Tokyo

All of those animations, just five of which you see in this post, come from the subreddit Data Is Beautiful, a realm populated by enthusiasts of the visual display of quantitative information — enthusiasts so enthusiastic that many of them create innovative data visualizations like these by themselves. According to their creations, subway maps, like that of New York City's venerable system, do relatively little to distort the city; others, like Tokyo's, look nearly unrecognizable when made to conform to geography.

Austin

Even the maps of new and incomplete transit networks do a number on the real shape and direction of their paths: the map of Austin, Texas' Capital MetroRail, for instance, straightens a somewhat zig-zaggy northeast-southwest track into a single horizontal line. It may take a few generations before Austin's "system" develops into one extensive and complex enough to inspire one of the great transit maps (the ranks, for example, of "The Wonderground Map of London Town"). But I wouldn't count out the possibility: the more fully cities realize their public-transit potential, the more opportunity opens up for the advancement of the subway mapmaker's art.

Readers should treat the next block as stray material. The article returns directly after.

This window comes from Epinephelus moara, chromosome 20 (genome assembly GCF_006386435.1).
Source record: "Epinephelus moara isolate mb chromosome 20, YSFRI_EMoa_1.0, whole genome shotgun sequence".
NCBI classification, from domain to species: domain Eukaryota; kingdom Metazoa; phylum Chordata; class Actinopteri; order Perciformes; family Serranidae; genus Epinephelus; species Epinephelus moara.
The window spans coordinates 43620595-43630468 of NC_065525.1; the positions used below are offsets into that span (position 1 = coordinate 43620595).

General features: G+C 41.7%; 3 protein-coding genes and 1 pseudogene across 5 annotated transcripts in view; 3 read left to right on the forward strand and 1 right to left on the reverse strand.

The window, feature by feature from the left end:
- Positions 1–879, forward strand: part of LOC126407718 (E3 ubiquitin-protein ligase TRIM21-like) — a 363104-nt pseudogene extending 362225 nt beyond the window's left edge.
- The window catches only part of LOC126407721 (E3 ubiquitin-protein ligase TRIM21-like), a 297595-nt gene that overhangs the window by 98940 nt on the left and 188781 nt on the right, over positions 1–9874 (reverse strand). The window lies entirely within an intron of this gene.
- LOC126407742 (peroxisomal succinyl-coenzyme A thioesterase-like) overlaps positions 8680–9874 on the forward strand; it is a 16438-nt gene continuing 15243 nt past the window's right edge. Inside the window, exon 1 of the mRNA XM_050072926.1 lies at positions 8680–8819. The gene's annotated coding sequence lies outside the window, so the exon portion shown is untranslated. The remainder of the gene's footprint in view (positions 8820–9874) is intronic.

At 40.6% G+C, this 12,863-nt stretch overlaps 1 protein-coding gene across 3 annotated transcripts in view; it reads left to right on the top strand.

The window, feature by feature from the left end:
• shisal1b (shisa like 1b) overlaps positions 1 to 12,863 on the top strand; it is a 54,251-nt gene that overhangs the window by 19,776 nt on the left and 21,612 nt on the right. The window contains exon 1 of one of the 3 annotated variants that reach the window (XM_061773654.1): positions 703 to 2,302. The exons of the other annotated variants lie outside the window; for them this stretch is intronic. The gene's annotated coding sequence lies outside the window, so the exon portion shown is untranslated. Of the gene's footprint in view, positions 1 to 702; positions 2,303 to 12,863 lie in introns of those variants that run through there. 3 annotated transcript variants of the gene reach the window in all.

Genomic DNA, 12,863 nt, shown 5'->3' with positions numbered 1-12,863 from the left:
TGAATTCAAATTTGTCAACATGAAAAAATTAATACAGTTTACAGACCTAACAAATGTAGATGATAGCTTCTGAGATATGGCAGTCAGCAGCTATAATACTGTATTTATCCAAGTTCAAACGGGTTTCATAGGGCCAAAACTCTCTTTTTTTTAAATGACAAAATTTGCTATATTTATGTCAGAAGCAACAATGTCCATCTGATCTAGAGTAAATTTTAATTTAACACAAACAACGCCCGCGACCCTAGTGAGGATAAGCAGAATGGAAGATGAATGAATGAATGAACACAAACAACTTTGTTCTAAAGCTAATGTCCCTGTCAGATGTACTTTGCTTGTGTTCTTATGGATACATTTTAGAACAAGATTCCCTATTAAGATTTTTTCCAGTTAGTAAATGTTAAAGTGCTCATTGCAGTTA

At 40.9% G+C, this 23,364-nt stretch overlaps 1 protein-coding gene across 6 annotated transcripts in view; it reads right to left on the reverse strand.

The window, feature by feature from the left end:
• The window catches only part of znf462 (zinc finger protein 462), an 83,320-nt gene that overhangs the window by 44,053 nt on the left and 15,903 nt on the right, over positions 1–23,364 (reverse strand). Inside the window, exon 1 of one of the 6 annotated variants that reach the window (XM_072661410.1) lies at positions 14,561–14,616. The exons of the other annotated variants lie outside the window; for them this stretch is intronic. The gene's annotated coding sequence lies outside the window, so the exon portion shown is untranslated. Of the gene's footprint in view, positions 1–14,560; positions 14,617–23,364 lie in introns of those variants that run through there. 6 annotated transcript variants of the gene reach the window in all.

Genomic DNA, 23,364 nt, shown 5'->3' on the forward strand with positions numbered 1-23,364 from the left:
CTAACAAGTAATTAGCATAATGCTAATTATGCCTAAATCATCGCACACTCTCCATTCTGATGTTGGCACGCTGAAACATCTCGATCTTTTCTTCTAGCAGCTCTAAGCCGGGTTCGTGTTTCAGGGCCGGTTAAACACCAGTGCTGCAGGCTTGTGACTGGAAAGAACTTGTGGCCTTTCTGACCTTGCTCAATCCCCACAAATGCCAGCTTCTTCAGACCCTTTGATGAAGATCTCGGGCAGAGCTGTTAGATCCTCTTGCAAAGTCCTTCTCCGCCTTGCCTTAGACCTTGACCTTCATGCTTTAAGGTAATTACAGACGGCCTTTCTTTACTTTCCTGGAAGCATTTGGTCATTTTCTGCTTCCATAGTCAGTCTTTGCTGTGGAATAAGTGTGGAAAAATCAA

See all 15 of the subway GIFs at Twisted Sifter.

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Based in Seoul, Colin Marshall writes and broadcasts on cities and culture. He’s at work on a book about Los Angeles, A Los Angeles Primer, the video series The City in Cinema, the crowdfunded journalism project Where Is the City of the Future?, and the Los Angeles Review of Books’ Korea Blog. Follow him on Twitter at @colinmarshall or on Facebook.